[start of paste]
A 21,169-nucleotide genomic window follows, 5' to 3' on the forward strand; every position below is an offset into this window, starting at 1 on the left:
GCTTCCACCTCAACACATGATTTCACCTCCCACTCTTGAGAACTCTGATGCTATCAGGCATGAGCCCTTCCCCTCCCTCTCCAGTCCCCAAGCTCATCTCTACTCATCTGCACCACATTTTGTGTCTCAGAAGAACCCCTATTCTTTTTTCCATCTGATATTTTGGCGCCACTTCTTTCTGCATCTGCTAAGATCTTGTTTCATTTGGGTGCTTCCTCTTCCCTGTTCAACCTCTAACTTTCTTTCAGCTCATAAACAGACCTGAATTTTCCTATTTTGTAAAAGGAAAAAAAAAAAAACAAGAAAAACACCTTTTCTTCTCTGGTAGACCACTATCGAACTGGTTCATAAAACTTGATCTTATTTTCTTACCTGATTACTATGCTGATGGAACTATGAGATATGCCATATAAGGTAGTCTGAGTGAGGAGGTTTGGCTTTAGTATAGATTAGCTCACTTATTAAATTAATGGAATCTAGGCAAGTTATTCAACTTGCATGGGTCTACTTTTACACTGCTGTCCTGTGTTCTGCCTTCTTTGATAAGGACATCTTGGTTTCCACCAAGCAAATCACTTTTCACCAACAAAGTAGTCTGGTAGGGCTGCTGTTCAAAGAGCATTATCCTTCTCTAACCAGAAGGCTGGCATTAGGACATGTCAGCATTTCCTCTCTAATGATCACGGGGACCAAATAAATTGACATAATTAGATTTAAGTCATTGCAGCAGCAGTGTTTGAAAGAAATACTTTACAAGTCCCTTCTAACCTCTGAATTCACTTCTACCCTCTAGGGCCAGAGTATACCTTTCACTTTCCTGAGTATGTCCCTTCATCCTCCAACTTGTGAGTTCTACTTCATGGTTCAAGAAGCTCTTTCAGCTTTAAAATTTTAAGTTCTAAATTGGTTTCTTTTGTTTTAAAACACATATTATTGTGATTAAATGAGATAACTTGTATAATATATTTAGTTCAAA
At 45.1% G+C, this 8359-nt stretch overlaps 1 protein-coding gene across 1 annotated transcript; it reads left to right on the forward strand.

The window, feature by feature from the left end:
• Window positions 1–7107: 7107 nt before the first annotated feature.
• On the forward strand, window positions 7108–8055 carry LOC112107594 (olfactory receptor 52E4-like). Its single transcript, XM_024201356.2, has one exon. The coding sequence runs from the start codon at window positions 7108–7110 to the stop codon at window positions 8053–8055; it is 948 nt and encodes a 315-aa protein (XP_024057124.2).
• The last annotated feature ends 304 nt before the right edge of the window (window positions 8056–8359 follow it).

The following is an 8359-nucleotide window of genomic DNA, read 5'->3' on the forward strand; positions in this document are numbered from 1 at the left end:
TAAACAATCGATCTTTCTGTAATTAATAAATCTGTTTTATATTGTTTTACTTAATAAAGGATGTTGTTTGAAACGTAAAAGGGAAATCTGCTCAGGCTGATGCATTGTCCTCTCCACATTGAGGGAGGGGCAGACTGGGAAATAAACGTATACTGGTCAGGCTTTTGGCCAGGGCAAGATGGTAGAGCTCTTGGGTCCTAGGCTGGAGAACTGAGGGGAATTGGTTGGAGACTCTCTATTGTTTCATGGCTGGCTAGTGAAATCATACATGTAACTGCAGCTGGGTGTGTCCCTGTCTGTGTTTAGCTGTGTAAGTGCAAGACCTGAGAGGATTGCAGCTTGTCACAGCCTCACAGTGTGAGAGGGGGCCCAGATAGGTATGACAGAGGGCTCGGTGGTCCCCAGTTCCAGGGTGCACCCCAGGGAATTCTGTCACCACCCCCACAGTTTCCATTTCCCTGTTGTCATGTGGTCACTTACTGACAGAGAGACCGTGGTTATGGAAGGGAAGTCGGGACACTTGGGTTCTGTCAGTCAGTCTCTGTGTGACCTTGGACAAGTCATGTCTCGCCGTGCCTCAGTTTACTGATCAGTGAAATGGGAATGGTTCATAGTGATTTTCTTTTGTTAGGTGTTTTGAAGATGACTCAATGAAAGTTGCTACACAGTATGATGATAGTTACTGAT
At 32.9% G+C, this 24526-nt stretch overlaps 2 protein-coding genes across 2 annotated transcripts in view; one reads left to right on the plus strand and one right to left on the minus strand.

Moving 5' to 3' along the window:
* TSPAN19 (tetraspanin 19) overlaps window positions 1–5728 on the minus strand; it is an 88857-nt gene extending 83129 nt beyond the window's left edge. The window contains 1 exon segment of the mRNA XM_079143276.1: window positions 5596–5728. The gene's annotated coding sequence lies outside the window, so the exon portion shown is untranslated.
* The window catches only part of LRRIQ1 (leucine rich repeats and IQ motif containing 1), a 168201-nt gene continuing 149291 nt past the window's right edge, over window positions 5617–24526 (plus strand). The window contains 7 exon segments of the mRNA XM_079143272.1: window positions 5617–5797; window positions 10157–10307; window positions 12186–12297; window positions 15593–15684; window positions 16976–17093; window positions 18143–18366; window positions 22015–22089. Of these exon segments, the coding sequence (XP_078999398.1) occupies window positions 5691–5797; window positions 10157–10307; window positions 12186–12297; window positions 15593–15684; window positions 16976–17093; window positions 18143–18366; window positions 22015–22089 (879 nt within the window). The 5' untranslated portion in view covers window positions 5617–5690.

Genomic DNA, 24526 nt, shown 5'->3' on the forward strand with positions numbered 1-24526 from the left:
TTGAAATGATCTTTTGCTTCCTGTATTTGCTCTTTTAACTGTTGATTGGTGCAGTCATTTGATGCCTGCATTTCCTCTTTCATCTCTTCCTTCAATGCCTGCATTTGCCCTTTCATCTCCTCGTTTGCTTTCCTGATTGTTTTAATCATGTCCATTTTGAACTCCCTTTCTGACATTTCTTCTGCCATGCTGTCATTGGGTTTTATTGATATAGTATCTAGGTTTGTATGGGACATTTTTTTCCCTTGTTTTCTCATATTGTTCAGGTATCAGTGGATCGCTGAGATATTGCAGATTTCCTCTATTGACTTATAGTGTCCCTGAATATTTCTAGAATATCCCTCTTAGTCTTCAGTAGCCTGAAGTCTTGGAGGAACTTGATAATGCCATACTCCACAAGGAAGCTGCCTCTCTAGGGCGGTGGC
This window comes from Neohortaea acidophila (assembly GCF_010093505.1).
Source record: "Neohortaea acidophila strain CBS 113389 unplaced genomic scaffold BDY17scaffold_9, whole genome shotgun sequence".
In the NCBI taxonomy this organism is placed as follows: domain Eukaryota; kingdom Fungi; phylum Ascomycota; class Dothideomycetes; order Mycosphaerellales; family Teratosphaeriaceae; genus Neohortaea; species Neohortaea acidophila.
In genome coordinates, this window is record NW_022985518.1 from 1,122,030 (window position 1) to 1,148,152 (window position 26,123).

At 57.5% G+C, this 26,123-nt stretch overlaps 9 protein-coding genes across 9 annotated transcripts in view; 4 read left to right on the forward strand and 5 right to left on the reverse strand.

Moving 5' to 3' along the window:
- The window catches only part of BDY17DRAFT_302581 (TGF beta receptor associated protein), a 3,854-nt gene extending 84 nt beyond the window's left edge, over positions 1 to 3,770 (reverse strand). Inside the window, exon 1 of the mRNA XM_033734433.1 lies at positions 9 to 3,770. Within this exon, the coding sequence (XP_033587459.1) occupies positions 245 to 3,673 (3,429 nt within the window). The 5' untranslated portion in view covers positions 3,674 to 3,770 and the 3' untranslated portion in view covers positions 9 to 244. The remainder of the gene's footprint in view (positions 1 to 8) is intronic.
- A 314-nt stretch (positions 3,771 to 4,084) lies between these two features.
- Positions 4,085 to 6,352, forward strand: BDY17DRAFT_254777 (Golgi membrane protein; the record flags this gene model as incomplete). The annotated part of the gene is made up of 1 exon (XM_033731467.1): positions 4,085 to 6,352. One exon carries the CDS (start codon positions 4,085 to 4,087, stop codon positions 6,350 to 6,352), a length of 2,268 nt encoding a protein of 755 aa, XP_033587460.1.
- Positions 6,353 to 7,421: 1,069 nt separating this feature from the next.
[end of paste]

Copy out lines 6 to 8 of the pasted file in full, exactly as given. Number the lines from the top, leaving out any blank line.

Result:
• On the forward strand, window positions 7108–8055 carry LOC112107594 (olfactory receptor 52E4-like). Its single transcript, XM_024201356.2, has one exon. The coding sequence runs from the start codon at window positions 7108–7110 to the stop codon at window positions 8053–8055; it is 948 nt and encodes a 315-aa protein (XP_024057124.2).
• The last annotated feature ends 304 nt before the right edge of the window (window positions 8056–8359 follow it).

The following is an 8359-nucleotide window of genomic DNA, read 5'->3' on the forward strand; positions in this document are numbered from 1 at the left end: